My five year old daughter has just said the word ‘Shite!’ She’s looking extremely proud of herself: face beaming, pigtails bouncing as she shovels her favourite pizza and chips into her mouth whilst kneeling up to the kitchen table on the tallest dining room chair that we own and sitting right next to her, clearly shocked, Grandma. My daughter doesn’t actually realise what she’s just said. At least I hope she doesn’t.
It all began just a few months ago when she’d learned how to sound out words at school. The usual C A T cat! B A G bag! It was exciting to see her start to read, to begin with, until we got to a point when you couldn’t have a conversation with her without having almost every single word spelled out.
“Darling, could you put your dolls away please? We’re going to have to tea now.”
“D O L S Dolls!”
“There are actually two ‘l’s in Doll, Sweetheart.”
“D O L S L”
“No, D O L L S…. oh, never mind. Could you just tidy up we’re going to have tea.”
“T E Tea!”
“Actually there’s an ‘a’ at the…. forget it. Just tidy up!”
“U P up!”
And so it went on.
Later that week we were in the car heading to her ballet lesson. She was determined to spell absolutely every object she laid eyes on.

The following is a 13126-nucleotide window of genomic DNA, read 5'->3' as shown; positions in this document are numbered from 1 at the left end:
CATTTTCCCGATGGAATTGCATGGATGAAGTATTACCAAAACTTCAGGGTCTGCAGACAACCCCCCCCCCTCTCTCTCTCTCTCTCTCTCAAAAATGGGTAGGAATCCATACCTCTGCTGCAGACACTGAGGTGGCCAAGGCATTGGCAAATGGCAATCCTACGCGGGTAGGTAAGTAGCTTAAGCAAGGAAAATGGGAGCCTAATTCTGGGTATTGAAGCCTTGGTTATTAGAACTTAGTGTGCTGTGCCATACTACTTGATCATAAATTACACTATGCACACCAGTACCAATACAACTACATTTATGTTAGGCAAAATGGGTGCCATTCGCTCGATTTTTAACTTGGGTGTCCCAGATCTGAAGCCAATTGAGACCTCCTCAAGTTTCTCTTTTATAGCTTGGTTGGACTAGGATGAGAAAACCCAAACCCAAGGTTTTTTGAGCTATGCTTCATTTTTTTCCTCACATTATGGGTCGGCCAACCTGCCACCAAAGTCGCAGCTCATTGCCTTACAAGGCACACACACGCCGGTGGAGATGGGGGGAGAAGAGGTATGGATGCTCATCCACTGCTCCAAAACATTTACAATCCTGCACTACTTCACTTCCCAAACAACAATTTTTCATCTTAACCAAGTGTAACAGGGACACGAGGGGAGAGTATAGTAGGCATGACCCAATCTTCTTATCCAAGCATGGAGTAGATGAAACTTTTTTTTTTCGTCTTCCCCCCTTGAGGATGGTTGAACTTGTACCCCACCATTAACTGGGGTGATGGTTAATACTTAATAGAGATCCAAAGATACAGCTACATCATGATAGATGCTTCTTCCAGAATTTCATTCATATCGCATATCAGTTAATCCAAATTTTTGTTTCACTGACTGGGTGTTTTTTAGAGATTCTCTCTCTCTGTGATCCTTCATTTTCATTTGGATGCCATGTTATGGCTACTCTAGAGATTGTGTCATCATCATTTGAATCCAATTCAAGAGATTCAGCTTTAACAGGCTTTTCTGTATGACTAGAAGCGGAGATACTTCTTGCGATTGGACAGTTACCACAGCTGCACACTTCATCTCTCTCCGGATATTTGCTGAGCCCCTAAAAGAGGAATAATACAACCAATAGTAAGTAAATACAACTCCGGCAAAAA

“C A R car! Mummy is that how you spell car?”
“BRIJ Bridge! Mummy I spelled bridge!”
“Well, there’s actually a ‘d’ and ‘g’ in bridge.”
“What??!? Hee hee! You are silly mummy!”
“Yes, it would appear so!”
Soon she got bored of real words and started making up her own. Ever the source of endless entertainment, my daughter could give Roald Dahl a run for his money with her infinite supply of nonsense words (unintended, I might add). It wasn’t that long ago when she was convinced ‘snooker’ was called ‘skog’ and the ‘oars’ of a boat were ‘kennyscoots’.
“NIJ nij! Mummy is that how you spell nij?”
“Well, it depends in what a nij is. I’m not sure if it’s a word.”
“Hmmm. MUG mug!”
“Yes, mug is a word.”
“Yes, bug is a word.”
“B U G J W D R E…”
She carried on putting many random letters together and I was curious to know what she thought she was actually spelling.
I giggled quietly to myself hoping she didn’t notice.
“That’s right, darling.”
“CU….” She paused to think of some more letters. Clearly another made up word was on its way.
”….N….” My eyes widened, hoping to goodness that the next letter wasn’t…
“ICE CREAM!!!” I yelled shrilly at the top of my voice!
“Erm, would you like ice cream for after tea tonight.”
“Yay!!! Can I have chocolate sauce and sprinkles and have it in a cone?”
“Of course! Anything you like!”
Before long, she moved on from sounding out to rhyming words: book and look; chair and bear; grass and glass. It became her new favourite game and gave her endless pleasure picking out random objects and making up a word to rhyme with it: baby and chaby; wilk and rilk, table and nable.
I’m trying not to react too much at her latest ‘made up’ word that she excitedly has just discovered rhymes with ‘light’.
“Yes, that’s right darling. ‘Shite’ does actually rhyme with ‘light’ but it’s not actually a word.”
Her disappointment is short lived as she moves on to a series of new rhyming words, completely forgetting about the non word she has just made up, which is more than I can say for her appalled Grandma.